How Self-Driving Cars Could Change Our Roads

self-driving cars

With each passing week there is more talk about the potential for self-driving cars becoming a mainstay on our roads. This has a been further fuelled by the Chancellor’s claim that they will be on British roads by 2021. Whether this is a realistic possibility remains to be seen, but it does raise some interesting questions. Chiefly, how might self-driving cars transform our roads?

Reducing Congestion and Collisions

The most likelyself-driving cars change that will be seen with self-driving cars is the benefit it could have on congestion and collisions. Traffic jams are almost exclusively caused by human error, whether this is down to; reaction delays at junctions, erratic braking and lane switching, or safely navigating a crash. By introducing self-driving cars all these causes have the potential to be eliminated.

When it comes to junctions and slip roads a computer can calculate speed and distance at a much faster rate and more accurately than a human. Therefore, there would be no need for the car to speed up down or hesitate due to uncertainty. This would carry over to reacting appropriately to sudden changes in the traffic, resulting in smooth driving and avoiding causing traffic or accidents.

There is natural scepticism over the reliability of the technology, but the chances for error already minimal and far less than a human’s. Additionally, as it’s embraced by more people the cars themselves could communicate more effectively, making it even safer.

Self-Driving Cars Could Help the Disabled

An area often overlooked when talking about self-driving cars is how they could benefit those who have a disability that prevents them from driving current cars. By taking the responsibility of control from the hands of the human driver, the car can work in place of any physical restriction that existed before.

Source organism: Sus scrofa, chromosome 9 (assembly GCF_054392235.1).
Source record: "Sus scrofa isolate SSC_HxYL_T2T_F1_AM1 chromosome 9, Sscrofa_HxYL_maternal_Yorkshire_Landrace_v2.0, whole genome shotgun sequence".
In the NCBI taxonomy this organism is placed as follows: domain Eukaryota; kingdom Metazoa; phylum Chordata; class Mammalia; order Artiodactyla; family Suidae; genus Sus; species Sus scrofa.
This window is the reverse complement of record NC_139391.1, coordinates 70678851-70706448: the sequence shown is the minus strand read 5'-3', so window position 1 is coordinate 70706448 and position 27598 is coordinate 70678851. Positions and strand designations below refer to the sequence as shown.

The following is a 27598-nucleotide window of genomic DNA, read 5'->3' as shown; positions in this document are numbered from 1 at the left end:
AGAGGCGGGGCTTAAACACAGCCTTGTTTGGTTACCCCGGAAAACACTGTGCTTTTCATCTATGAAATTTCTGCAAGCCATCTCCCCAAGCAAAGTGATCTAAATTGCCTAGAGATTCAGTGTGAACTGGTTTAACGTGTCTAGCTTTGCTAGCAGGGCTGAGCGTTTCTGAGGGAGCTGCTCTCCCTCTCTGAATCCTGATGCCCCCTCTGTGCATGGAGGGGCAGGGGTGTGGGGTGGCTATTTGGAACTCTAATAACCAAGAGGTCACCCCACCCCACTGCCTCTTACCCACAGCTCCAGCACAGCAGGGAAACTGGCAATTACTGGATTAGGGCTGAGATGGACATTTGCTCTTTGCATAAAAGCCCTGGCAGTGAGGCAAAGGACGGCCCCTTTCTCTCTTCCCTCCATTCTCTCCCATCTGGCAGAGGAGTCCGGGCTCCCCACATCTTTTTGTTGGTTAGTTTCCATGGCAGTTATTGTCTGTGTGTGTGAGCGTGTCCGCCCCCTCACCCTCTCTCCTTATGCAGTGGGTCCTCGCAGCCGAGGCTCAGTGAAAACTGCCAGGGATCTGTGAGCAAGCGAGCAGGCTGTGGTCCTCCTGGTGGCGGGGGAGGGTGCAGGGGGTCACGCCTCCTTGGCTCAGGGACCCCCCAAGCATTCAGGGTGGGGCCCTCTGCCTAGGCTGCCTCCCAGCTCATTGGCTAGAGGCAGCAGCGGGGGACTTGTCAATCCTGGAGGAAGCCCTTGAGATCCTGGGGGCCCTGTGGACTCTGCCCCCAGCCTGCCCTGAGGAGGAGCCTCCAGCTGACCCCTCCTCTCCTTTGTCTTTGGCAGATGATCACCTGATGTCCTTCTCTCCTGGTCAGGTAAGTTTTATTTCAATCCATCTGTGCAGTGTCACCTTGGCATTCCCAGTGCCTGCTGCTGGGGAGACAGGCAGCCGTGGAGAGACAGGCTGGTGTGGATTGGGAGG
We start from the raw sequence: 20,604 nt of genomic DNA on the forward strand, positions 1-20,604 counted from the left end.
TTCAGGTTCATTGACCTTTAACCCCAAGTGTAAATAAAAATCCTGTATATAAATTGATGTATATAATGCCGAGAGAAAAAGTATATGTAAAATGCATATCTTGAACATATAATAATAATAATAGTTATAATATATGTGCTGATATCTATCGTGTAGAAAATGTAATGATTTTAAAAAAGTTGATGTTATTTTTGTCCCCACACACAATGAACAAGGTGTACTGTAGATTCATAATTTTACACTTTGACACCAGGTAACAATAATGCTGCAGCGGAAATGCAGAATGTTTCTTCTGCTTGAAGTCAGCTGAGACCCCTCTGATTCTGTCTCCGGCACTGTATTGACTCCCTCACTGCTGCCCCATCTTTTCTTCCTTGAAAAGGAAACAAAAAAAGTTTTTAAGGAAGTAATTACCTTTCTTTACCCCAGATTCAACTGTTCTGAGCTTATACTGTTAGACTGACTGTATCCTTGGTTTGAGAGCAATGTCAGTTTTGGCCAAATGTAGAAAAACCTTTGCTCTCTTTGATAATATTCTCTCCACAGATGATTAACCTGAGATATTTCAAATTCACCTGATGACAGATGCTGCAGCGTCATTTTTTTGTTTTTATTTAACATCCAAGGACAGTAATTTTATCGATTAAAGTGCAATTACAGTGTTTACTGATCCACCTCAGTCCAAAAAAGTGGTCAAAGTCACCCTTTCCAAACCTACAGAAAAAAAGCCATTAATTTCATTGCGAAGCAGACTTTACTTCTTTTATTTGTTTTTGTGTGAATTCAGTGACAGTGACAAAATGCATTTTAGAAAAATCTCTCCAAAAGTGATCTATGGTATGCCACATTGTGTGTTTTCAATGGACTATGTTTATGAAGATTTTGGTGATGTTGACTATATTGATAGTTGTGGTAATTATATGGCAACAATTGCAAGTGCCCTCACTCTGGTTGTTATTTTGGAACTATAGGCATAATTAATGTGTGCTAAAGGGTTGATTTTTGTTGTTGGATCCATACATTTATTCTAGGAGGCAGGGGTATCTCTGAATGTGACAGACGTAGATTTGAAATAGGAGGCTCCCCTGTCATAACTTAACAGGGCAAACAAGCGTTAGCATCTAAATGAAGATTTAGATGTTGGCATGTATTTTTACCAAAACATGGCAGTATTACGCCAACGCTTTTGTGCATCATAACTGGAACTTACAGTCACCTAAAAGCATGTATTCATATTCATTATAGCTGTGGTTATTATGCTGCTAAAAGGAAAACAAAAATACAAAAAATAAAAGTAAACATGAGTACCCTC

Take for example someone who suffers from severe epilepsy. Normally, the potential for having a seizure would make driving far too dangerous an activity. But, a self-driving vehicle could not only continue driving in the event of a seizure, but it could potentially be programmed to stop and alert the emergency services, or even begin driving to a hospital.

There could also be dedicated services for disabled individuals that utilise self-driving taxis. Already companies like Uber are testing self-driving cars as a taxi service, this could be expanded to use specialised cars that are made to be disability accessible.

A Grey Area in Driving Laws

As self-driving cars look as though they’re becoming more of a reality, it could result in some interesting scenarios for current driving laws. When it comes self-driving carsto road etiquette the current laws and behaviours can be programmed into how the cars drive, but other areas are far less simple. For example, drink driving becomes a particularly tricky area to legislate.

Currently, a passenger can drink in a moving car while the driver obviously cannot, but if the car is driving itself does a singular occupant count as a passenger? How would the law go about defining what counts as driving? This could lead to those over the legal limit in a self-driving car arguing that they aren’t driving and therefore could not be charged under current law. With the addition of an ethical conundrum, this is one area with no simple answer.

These scenarios show that there’s clearly huge potential for self-driving cars to change the way our roads work, it will certainly be a significant point of interest over the next few years.